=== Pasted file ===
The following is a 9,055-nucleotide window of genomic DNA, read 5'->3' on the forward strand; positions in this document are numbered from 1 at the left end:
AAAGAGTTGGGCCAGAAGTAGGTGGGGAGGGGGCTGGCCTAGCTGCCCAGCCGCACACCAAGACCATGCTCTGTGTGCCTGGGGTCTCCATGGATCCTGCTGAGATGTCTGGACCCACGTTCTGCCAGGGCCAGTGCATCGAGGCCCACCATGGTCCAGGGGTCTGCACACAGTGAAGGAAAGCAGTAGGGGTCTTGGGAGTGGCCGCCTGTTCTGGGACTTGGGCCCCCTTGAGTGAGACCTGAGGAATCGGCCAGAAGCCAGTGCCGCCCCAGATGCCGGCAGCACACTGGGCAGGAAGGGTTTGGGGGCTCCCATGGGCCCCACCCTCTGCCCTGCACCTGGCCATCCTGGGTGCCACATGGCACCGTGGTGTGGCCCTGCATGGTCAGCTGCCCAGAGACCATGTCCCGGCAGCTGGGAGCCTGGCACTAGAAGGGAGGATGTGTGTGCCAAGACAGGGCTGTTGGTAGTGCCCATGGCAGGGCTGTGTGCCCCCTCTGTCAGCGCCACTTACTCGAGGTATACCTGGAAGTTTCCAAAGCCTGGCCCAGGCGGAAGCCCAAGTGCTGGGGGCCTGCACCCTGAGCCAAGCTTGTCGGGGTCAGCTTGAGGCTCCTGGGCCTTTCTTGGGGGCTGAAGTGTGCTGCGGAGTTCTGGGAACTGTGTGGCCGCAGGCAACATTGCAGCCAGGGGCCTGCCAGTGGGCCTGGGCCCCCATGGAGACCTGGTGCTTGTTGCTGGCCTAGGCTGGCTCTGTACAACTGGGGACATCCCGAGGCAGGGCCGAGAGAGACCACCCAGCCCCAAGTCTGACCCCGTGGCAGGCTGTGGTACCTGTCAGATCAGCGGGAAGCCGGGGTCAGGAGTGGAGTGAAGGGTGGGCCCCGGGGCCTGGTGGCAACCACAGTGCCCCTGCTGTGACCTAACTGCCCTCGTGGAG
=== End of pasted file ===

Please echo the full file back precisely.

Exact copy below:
The following is a 9,055-nucleotide window of genomic DNA, read 5'->3' on the forward strand; positions in this document are numbered from 1 at the left end:
AAAGAGTTGGGCCAGAAGTAGGTGGGGAGGGGGCTGGCCTAGCTGCCCAGCCGCACACCAAGACCATGCTCTGTGTGCCTGGGGTCTCCATGGATCCTGCTGAGATGTCTGGACCCACGTTCTGCCAGGGCCAGTGCATCGAGGCCCACCATGGTCCAGGGGTCTGCACACAGTGAAGGAAAGCAGTAGGGGTCTTGGGAGTGGCCGCCTGTTCTGGGACTTGGGCCCCCTTGAGTGAGACCTGAGGAATCGGCCAGAAGCCAGTGCCGCCCCAGATGCCGGCAGCACACTGGGCAGGAAGGGTTTGGGGGCTCCCATGGGCCCCACCCTCTGCCCTGCACCTGGCCATCCTGGGTGCCACATGGCACCGTGGTGTGGCCCTGCATGGTCAGCTGCCCAGAGACCATGTCCCGGCAGCTGGGAGCCTGGCACTAGAAGGGAGGATGTGTGTGCCAAGACAGGGCTGTTGGTAGTGCCCATGGCAGGGCTGTGTGCCCCCTCTGTCAGCGCCACTTACTCGAGGTATACCTGGAAGTTTCCAAAGCCTGGCCCAGGCGGAAGCCCAAGTGCTGGGGGCCTGCACCCTGAGCCAAGCTTGTCGGGGTCAGCTTGAGGCTCCTGGGCCTTTCTTGGGGGCTGAAGTGTGCTGCGGAGTTCTGGGAACTGTGTGGCCGCAGGCAACATTGCAGCCAGGGGCCTGCCAGTGGGCCTGGGCCCCCATGGAGACCTGGTGCTTGTTGCTGGCCTAGGCTGGCTCTGTACAACTGGGGACATCCCGAGGCAGGGCCGAGAGAGACCACCCAGCCCCAAGTCTGACCCCGTGGCAGGCTGTGGTACCTGTCAGATCAGCGGGAAGCCGGGGTCAGGAGTGGAGTGAAGGGTGGGCCCCGGGGCCTGGTGGCAACCACAGTGCCCCTGCTGTGACCTAACTGCCCTCGTGGAG